The augmented reality eCommerce storm is brewing: The tech is here, and consumers are eager to participate in virtual or augmented shopping experiences.

    It's just getting started
    OK, this might all be a little frightening for you. After all, most brands today aren't very prepared for mobile shopping, let alone AR. However, eCommerce leaders shouldn't fear this impending shift in eCommerce. While it seems intimidating, AR and VR shopping is a natural evolution, and it is the perfect medium on which to provide unique digital shopping experiences.

    Right now, augmented reality is more Google Glass than Snow Crash, but that will change very soon for eCommerce retailers.Right now, augmented reality is more Google Glass than Snow Crash, but that will change very soon for eCommerce retailers.

    Take what Sean Hollister of Gizmodo reported after trying out virtual shopping at the Consumer Electronics Show 2015 for example.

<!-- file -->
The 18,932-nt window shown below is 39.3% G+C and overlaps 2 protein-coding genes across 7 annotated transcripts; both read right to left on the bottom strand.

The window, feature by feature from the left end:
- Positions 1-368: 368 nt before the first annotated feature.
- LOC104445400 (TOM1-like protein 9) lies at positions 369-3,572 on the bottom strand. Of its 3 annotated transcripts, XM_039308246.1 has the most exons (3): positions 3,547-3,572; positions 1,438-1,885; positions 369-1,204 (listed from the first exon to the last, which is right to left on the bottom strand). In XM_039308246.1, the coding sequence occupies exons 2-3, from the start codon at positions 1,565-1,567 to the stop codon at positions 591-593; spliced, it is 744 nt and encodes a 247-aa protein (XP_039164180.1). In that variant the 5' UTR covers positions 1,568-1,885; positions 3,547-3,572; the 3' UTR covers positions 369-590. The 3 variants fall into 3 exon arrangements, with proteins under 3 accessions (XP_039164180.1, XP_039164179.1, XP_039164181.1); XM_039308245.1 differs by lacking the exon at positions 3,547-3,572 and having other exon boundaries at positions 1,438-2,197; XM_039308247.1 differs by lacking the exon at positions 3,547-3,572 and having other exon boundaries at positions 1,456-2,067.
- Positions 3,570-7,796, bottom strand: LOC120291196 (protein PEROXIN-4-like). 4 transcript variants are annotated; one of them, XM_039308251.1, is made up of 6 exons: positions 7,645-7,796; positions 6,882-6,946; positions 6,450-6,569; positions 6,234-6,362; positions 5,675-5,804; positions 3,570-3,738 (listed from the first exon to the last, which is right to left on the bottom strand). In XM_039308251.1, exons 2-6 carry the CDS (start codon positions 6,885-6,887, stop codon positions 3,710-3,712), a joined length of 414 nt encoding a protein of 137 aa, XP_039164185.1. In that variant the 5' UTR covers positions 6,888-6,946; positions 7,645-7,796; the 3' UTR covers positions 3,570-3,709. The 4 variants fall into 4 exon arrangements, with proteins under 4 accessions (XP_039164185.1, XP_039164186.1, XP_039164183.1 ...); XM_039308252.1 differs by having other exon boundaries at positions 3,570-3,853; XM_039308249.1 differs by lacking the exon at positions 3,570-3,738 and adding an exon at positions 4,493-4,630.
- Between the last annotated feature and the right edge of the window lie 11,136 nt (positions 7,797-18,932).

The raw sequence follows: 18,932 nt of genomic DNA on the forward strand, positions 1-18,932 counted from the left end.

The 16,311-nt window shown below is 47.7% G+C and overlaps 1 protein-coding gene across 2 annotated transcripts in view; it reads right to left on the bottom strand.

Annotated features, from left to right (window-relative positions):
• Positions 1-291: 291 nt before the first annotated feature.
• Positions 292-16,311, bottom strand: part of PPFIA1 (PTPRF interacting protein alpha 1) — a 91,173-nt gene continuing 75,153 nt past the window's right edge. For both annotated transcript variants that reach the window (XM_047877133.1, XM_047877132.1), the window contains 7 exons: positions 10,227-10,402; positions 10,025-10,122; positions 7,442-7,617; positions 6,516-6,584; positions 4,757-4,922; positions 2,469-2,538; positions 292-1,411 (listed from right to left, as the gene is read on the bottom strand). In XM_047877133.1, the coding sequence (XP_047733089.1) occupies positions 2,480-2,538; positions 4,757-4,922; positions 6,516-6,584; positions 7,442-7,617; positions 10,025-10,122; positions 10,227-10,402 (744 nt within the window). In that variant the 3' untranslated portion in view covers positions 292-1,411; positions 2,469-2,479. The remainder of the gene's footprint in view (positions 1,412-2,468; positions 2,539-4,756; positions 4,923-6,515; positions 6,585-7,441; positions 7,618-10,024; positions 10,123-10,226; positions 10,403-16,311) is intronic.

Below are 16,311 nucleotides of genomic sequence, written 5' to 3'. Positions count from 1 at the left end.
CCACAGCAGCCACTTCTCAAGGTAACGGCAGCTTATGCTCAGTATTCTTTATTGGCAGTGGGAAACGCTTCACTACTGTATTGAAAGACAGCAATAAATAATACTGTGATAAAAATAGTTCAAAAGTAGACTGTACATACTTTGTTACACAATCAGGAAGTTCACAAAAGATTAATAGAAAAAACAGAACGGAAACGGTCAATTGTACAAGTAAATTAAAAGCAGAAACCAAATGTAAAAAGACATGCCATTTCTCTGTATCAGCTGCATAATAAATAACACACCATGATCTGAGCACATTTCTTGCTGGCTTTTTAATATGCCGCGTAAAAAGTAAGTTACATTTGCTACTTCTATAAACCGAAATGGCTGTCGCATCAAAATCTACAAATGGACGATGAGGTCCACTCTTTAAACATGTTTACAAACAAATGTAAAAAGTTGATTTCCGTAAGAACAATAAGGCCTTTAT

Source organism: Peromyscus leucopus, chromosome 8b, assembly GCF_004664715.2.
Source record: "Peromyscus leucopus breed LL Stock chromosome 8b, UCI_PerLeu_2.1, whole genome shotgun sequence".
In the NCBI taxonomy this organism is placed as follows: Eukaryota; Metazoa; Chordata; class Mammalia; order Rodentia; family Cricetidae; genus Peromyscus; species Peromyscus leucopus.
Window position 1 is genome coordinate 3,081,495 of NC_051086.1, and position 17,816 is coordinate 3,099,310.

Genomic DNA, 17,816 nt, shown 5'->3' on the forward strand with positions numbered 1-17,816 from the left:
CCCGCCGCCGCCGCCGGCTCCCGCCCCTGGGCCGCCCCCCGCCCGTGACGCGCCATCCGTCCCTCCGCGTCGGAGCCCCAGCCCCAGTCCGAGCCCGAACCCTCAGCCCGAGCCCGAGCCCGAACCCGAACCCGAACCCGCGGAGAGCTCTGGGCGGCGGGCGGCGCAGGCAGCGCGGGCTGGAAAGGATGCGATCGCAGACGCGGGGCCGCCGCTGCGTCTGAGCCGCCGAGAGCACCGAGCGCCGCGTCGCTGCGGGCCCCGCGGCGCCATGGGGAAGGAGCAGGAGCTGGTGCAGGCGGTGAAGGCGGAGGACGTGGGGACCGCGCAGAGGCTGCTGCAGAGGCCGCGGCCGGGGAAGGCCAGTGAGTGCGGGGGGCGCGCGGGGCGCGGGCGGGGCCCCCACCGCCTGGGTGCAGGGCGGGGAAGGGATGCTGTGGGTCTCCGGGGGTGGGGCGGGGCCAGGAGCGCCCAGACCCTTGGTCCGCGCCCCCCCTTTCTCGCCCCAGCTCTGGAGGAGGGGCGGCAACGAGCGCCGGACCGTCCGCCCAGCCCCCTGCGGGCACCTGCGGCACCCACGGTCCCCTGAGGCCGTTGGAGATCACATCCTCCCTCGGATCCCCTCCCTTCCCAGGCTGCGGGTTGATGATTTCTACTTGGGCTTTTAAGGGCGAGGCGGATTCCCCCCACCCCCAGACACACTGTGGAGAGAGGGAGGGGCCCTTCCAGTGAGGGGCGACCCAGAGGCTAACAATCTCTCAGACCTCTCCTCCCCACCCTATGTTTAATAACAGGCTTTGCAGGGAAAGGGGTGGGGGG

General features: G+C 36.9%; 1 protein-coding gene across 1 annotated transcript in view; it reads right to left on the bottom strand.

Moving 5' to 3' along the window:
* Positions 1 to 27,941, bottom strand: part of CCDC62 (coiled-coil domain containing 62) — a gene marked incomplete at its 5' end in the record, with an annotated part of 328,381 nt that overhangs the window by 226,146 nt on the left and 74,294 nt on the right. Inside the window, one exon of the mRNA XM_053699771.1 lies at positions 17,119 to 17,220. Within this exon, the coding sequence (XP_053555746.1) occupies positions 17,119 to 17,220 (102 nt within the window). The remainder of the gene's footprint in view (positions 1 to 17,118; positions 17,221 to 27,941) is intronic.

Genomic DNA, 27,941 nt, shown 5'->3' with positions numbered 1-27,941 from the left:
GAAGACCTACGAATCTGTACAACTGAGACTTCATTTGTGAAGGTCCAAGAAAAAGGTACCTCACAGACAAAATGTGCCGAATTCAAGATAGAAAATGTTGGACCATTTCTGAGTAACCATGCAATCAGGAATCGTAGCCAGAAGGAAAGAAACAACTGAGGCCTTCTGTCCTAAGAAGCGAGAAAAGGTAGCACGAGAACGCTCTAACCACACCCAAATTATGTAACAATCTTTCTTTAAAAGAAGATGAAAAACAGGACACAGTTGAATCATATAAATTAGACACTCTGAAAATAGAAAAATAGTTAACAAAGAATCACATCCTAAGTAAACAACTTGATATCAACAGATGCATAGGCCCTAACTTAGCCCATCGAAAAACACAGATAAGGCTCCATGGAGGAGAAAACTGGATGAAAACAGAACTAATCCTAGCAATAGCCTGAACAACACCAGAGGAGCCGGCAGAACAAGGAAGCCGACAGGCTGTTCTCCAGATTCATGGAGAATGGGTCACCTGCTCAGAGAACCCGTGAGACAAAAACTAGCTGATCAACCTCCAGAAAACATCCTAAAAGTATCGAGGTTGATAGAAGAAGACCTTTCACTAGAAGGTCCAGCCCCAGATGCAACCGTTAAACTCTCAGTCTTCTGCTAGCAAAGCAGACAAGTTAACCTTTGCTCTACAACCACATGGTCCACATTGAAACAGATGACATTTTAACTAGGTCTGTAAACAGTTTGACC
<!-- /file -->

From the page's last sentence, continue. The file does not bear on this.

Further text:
"The key to all of this, the part that's hard to explain, is how natural it felt to reach out, grab things and examine them in this virtual environment - how much better it felt than looking at flat images of products on a website," Hollister wrote.

    The wide world of AR/VR use cases
    AR and VR technology will literally differentiate customer experiences from one another. These devices will turn clicking into physical interactions and make boring Web browsing into engaging, immersive experiences that stimulate senses. Price points won't affect where people shop as much as these interactive worlds that brands offer will.

    "Consider all of the AR use cases that could improve customer experiences!"

    Consider all of the use cases! In stores, glasses could overlay product information when shoppers look at certain items, giving consumers access to the details that they crave. It essentially turns webrooming or showrooming into a more active experience. Overlays could even show competitor pricing, similar products, other colors and reviews.

    Of course, AR and VR will be most useful at home. Shoppers could pull up 360-degree three-dimensional representations of products. They can "try on" items before buying them after plugging in their shoe size or having a camera scan their bodies.